If you’ve ever pumped breastmilk, you may find yourself asking a question that seems deceptively simple: Are my breasts empty?
It’s a common concern, especially among those who have just started pumping or breastfeeding, and there are several important reasons to determine the answer.
- Pumping breastmilk (and breastfeeding in general) is a matter of supply and demand. The more you pump and feed, the more milk your body will create. If you stop pumping before your breasts empty, you may make less milk.
- Emptying your breasts helps avoid engorgement, which is when your breasts become overly full of milk. Engorgement can be painful and can lead to other, more serious problems down the road.
- You want to get as much milk out of each session as possible, so you don’t want to stop pumping before your breasts are fully empty. And if your breasts aren’t fully empty after a pumping session, it might mean your pump settings aren’t right.
One tricky thing about breasts is that they’re never completely empty. But after a regular pumping or nursing session, they should feel different from when they’re full. Here’s how to tell if you’ve emptied them enough.
How to know if you’re breasts are empty
- Your breasts will feel lighter
When your breasts are empty, they will probably feel lighter and no longer uncomfortably full, as they might have at the start of the pumping session. You can also pick them up to see if they still feel heavy or full of milk.
- You have spent at least 15 minutes pumping
Pumping sessions typically take about 15 to 20 minutes. So if you’ve been pumping for at least 15 minutes during each double-pumping session, your breasts are most likely empty, even if you don’t see a lot of milk in the container. A typical output for a pumping session is .5 to 2 ounces, but it’s important to remember that the quantity will vary for a lot of reasons, including the age of your baby and when you started pumping. Here’s a quick explainer about the many factors that go into what you will produce.
- You will notice less coming out
If you have been pumping for 15 to 20 minutes, you should experience a change in the way the milk is flowing, from a spray to a dribble or drop. If that’s the case, your breasts are most likely empty. However, if your milk stops flowing consistently after a few minutes, you may need to change your breast pump settings to cause yourself to have a second “letdown” during your session. (More on this below).
What to do if your breasts aren’t emptying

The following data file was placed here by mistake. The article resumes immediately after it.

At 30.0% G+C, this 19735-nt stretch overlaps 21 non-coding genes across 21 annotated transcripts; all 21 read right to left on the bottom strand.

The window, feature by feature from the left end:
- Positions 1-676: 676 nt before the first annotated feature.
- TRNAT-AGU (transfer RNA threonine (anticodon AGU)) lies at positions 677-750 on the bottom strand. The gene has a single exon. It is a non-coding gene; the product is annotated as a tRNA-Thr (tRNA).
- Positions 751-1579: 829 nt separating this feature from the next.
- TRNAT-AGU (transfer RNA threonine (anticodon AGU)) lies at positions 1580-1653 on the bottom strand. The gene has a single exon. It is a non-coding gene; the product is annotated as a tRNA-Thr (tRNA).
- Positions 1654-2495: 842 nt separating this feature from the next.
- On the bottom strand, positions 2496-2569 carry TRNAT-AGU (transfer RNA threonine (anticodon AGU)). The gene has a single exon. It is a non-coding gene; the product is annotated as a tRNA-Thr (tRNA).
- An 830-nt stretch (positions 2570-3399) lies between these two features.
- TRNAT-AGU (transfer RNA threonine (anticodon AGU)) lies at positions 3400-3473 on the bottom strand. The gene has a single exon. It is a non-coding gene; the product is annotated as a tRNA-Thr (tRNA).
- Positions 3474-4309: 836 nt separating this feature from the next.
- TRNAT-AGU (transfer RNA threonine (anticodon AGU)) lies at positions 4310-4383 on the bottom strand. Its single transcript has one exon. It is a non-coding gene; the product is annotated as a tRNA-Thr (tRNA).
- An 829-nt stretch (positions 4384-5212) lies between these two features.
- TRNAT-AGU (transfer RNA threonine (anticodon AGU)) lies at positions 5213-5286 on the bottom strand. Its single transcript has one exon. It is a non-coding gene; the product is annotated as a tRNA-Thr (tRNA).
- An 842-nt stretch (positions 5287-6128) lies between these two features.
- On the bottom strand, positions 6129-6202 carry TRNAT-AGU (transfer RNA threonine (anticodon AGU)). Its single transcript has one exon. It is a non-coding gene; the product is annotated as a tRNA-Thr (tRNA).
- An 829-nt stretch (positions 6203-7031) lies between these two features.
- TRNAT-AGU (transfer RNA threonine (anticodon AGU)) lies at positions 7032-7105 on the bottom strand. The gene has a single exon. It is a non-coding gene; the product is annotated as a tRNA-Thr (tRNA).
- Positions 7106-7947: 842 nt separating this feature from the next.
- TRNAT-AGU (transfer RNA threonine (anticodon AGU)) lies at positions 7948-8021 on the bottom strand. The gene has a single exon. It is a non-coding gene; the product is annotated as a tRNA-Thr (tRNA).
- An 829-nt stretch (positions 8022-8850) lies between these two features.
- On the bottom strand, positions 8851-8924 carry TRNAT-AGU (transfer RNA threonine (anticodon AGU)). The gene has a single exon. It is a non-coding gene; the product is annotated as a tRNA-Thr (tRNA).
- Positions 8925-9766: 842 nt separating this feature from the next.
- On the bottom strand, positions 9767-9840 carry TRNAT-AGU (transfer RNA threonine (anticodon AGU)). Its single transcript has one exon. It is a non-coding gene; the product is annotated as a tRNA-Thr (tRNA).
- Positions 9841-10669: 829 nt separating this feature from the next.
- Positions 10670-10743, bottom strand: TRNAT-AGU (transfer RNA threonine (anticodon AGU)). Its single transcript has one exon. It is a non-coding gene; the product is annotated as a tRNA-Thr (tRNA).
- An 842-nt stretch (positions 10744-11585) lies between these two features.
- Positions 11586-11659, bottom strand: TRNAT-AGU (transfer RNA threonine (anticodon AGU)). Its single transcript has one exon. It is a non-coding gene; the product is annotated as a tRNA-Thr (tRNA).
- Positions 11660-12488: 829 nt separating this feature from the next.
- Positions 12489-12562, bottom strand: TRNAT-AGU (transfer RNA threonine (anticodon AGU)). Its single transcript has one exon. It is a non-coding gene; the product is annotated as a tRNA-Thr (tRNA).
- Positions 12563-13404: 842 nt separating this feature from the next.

If you’re having trouble fully emptying your breasts, here are several tricks that might help:
- Try to Get More Than One Letdown: If you notice your milk flow has slowed down before your 15-minute session is over, switch back to the letdown setting on your pump (if your pump has one) for a few minutes and see if the milk flow restarts or increases. You can also try massaging your breasts or adding warmth or vibration to help with those additional letdowns. Not everyone has a tingling or painful sensation during letdown so you may not even realize that you are having one. After having a few additional letdowns, your breasts should feel empty after 15 minutes of pumping.
- Hand-express milk after each pumping session: If your breasts still feel full after a pumping session, you can always hand-express them afterward to make sure they’re completely empty. This video from Stanford University shows how.
- Change the settings on your pump: Try increasing (or even lowering) the speed to see if you respond better to that.
- Change your flange size: If your breast is too constricted in your flange, you may not be able to express as much milk. Try upping the flange size to give your breast more room to move. However, conversely, if your flange is too big and there isn’t enough of a pull, you may not pump enough, so if your flange is too big, switch to a smaller size. Flanges should be snug, without hurting, so feeling a little friction is ok. Here’s how to measure for your correct flange size.
- Check to see if your pump is still working optimally: There may be a cracked tube or a valve that isn’t working properly, which is reducing the suction in the pump. Replace the parts and try again. Here is a guide to how often you should be replacing your breast pump parts.
- Massage your breasts before or during pumping: The LaLeche League has tips but you can also watch videos. Try different methods to see what works best. You can also try a lactation massager, which uses heat and vibration to try to increase milk flow.
- Check for clogged ducts and mastitis: There are several symptoms of clogged ducts, including hard, painful lumps and blebs at the tips of the nipple. Talk to your doctor if you suspect mastitis.
It’s important to remember that everyone’s body is different and your experience may vary.
Producing breastmilk, especially by pumping, can be challenging, emotionally and physically. Don’t be afraid to ask a medical expert. Doctors, nurses and lactation consultants all can help you figure out the best way to help your body work its milk-making magic!